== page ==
Awesome, with a few upgrades a really killer platform. Despite my Supermoto aspirations, I'm a big fan of the L's air cooling and electric start over the more powerful R. So far -Desert Tank -FMF full Exhaust -Pro-taper Bars -Performance rear shock -Custom Baja cage (more similar to stunt cage) Soon to be installed (already purchased) -Kenhin FRC MX flatslide pumper carb (41mm) -4.8 springs & 15w fork oil Hopefully mods to come -Fork Brace -Ducati 999 oil cooler -Beringer Brakes -Steel braided brake lines
  10. nvrider

    KTM 250 XC-F (2011)

    0 comments

    love this bike! I use it for the track and off road. perfect for me at my current speed.
  11. Aussie CRFX Rider

    KTM 500 EXC (2015)

    0 comments

    Great power<br />Light<br />Suspension needs work
  12. Jordan.Brock96

    Honda XR200R (1993)

    0 comments

    Solid and Reliable bike, as long as you treat the bike well. 6 Gears and lots of torque make it perfect for trails. It will carry a 6'0" 230lb guy through the woods without problem or stall.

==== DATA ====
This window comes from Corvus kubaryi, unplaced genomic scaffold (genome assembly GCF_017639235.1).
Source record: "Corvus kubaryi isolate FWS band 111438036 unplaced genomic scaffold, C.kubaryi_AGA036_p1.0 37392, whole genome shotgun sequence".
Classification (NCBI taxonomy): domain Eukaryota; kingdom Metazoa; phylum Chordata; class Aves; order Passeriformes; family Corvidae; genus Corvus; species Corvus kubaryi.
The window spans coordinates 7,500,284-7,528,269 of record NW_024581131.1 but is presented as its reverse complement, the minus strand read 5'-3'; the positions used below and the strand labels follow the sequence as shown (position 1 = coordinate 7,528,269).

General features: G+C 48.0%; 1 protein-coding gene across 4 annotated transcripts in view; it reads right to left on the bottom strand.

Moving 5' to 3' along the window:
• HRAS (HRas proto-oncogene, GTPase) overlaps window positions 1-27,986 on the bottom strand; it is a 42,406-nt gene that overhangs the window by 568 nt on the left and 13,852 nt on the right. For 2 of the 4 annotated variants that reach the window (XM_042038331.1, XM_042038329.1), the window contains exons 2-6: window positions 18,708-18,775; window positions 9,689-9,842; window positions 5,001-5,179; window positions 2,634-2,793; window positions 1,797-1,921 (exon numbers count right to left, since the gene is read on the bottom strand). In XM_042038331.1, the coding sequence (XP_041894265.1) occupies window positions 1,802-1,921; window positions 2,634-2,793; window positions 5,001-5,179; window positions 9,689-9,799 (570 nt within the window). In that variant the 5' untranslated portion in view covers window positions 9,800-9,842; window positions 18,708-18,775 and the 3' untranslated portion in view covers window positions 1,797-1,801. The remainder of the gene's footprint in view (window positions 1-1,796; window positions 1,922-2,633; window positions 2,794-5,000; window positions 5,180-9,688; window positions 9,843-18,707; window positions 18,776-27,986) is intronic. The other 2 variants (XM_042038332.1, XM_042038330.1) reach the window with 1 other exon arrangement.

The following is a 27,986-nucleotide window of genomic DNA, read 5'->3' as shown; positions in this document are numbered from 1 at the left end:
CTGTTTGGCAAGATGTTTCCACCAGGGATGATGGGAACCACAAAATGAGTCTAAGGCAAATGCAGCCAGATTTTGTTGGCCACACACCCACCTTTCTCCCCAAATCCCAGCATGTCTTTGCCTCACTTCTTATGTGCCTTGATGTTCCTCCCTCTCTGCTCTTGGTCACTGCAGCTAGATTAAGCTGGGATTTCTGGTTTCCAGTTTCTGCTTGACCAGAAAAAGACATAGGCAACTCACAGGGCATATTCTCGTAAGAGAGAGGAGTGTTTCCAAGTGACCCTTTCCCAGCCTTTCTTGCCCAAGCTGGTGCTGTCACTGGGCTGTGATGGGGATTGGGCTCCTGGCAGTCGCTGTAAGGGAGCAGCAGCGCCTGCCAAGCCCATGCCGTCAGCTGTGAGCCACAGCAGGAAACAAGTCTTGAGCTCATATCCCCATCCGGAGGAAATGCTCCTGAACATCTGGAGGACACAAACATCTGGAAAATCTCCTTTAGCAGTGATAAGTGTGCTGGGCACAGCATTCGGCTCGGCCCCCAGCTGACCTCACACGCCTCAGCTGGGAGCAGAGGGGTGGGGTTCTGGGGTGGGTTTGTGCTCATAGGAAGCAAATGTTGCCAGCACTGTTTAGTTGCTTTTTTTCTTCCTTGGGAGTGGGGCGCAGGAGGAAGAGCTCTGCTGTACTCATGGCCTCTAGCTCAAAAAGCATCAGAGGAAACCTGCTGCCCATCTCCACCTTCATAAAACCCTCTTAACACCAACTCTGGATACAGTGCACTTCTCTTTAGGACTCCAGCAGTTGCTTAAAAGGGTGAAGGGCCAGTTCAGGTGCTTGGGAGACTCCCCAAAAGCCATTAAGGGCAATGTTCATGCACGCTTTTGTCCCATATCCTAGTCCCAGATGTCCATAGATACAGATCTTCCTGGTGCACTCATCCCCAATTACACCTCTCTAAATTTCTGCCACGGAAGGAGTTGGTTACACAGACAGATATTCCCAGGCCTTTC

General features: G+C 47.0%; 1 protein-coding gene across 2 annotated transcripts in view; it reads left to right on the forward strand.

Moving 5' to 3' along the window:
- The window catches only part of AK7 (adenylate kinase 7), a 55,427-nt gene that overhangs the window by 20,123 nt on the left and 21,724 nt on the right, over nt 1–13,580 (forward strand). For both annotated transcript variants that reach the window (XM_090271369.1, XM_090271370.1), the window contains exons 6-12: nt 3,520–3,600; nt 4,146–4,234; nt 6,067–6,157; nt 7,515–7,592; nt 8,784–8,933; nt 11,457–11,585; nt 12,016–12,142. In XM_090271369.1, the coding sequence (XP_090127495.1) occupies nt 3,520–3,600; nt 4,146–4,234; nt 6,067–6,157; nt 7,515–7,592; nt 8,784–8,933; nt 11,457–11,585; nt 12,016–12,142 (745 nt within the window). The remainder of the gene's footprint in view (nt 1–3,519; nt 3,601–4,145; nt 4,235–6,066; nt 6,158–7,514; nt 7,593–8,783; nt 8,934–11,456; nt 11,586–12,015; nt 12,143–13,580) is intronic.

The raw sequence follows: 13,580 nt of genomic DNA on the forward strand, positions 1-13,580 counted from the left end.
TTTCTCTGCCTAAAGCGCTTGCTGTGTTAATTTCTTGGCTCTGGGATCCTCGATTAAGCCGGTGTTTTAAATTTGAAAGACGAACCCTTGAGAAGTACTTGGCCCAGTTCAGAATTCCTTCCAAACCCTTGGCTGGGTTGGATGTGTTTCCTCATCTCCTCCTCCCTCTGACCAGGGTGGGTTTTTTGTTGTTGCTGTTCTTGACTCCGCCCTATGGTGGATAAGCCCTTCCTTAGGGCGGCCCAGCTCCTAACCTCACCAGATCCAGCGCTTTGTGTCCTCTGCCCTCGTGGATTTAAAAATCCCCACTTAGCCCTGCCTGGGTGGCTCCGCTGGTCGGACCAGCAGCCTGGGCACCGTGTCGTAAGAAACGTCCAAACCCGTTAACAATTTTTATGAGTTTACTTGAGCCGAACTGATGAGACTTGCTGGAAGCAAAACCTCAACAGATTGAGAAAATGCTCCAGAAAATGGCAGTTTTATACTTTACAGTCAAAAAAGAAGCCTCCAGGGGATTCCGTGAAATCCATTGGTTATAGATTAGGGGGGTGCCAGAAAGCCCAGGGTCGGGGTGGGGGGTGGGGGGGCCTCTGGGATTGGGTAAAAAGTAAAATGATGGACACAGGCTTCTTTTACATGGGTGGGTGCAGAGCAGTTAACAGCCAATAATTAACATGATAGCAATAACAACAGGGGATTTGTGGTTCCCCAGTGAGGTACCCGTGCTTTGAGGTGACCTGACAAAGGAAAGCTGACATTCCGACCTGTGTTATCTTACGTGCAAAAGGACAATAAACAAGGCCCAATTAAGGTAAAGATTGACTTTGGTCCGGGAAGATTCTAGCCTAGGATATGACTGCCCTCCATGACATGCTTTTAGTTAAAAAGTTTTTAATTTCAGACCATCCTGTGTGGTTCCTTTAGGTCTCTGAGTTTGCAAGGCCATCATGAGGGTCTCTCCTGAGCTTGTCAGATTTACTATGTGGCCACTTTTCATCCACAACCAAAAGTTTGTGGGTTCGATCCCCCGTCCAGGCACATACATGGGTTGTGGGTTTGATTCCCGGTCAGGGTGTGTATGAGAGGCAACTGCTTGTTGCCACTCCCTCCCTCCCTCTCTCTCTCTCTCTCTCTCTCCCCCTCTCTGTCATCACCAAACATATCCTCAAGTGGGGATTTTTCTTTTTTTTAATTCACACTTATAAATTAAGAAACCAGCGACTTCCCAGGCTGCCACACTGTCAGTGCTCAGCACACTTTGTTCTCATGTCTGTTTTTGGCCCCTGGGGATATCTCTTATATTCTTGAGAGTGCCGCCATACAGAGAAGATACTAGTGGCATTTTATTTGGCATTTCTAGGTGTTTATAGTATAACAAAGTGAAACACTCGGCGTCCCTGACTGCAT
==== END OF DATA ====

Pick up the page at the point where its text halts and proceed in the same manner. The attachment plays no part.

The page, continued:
13. Chadillac801

    KTM 500 XC-W (2012)

    0 comments

    2012 KTM XC-W, gobs of power! I'm 6'5" and right around 250lbs and this things pull me around like i'm a 180lb rider. I added Factory Connection fork and shock springs and that made a huge difference. My wheels track the ground excellent in trail and desert riding. Love it!
  14. rungunner

    Yamaha MX250 (1974)

    0 comments

    The old days !!
  15. sxf505spicolli

    KTM 505 SX-F (2008)

    0 comments

    Love it
  16. PcBuilder14

    Honda CRF250L (2014)

    0 comments

    First bike. Still learning, but I think it's perfect for a beginner like me.
  17. ridinblind

    Honda CRF250L (2014)

    0 comments

    This is my first dirt bike after many years on crotch rockets so Im still learning the dirt ropes but I do love this bike.
  18. bobbyfoxx

    Kawasaki KX450F (2013)

    0 comments

    Stock is pretty good...still doesn't turn but is far better than previous gen...great motor...forks not very good...fit and finish is better than previous years too